Posted by on May 14, 2014 in , | 0 comments

My name is Sweeney.  Mormon friends started calling me that in high school, and it just sort of continued into my college years without me having much control over it. It just fits me better.  I love to read, bake, dance, and be a part of anything remotely theatrical. I am currently part of a teaching certification program and will be teaching high school English in Arizona. I am an aspiring writer and I have technically been a member of the Church my whole life. I’m pretty sure I’ve been feminist for at least that long as well.

Growing up in the Church was great- I was such a stalwart believer in everything, and everything felt true. It was like a security blanket of other faithful friends and followers who could all rely on each other. I struggled occasionally with the whole priesthood and polygamy thing, but I found ways around my doubts –mostly by thinking and acknowledging these themes as little as possible.

I graduated from seminary, made my way through BYU and then found myself looking for a job. I had never had an interest in going on a mission until God forced me to go (I somewhat jest). When all signs literally pointed that way, (weirdly enough, even my bishop was on board before I was, encouraging me along), I went. I spent 1 1/2 years in the Dominican Republic, a time of great spiritual and emotional growth. During this time, however, the concerns being held back by my inner dam began to burst wide open.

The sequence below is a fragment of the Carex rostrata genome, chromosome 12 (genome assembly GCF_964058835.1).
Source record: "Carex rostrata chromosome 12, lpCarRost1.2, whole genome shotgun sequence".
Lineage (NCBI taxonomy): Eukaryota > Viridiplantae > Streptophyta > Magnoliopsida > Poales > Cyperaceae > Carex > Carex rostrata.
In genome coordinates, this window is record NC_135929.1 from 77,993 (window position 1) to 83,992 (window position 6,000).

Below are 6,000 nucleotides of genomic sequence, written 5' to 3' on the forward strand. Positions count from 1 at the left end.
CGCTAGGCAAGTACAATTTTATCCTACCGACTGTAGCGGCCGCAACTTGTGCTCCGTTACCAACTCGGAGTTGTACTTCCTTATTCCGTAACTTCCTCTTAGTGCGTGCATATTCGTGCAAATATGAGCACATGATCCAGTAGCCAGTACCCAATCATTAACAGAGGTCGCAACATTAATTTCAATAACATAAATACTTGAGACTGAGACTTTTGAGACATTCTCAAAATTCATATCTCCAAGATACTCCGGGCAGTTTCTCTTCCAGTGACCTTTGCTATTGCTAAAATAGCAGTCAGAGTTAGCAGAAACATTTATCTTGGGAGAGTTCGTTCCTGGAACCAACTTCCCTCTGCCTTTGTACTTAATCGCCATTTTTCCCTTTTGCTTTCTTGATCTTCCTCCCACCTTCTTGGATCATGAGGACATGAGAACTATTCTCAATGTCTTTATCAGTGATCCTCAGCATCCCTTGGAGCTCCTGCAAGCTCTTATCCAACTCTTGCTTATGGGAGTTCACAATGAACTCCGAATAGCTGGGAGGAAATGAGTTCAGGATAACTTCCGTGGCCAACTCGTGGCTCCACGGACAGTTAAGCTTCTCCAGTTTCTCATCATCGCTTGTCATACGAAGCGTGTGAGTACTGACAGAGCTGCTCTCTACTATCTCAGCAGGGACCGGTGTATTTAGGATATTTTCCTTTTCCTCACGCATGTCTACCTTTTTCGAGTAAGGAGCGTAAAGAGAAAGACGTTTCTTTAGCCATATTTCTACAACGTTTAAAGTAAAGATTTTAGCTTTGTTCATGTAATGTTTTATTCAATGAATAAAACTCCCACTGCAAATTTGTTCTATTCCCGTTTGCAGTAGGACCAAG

In the mission, I realized the wide gulf of power that separates God’s male and female servants- that power is the priesthood. In the MTC in the DR, we were in Sunday school, and the teacher asked us by what power and authority we as missionaries teach. One elder raised his hand and said, without hesitation, “For me, I know that my ability to teach with power will come from the priesthood–sorry sisters.” It could have been the heat typical of the tropical DR, but I was seeing red. A member of the 70 happened to be there, and did correct the elder’s assumption, but that was part of the problem– it was another well-meaning man explaining why women don’t need the priesthood, when in fact, all I was starting to see around me suggested otherwise.

A new area can’t be opened for proselytizing without it. Members can’t be baptized or receive the gift of the Holy Ghost, gateway ordinances to heaven, without it. Families aren’t sealed eternally without it. Nor are blessings given for comfort and healing or major decisions affecting lay members made without it. God’s power is the power to help, heal, lift and save. From what I’ve learned about God from the LDS church, He loves all his children and wants to bless them all equally. I do not think this will be possible, at least, not in its entirety, until women can have the priesthood. It’s not just some arbitrary want–it’s a need. I believe, for so many more reasons that I can put words to, that women should be ordained.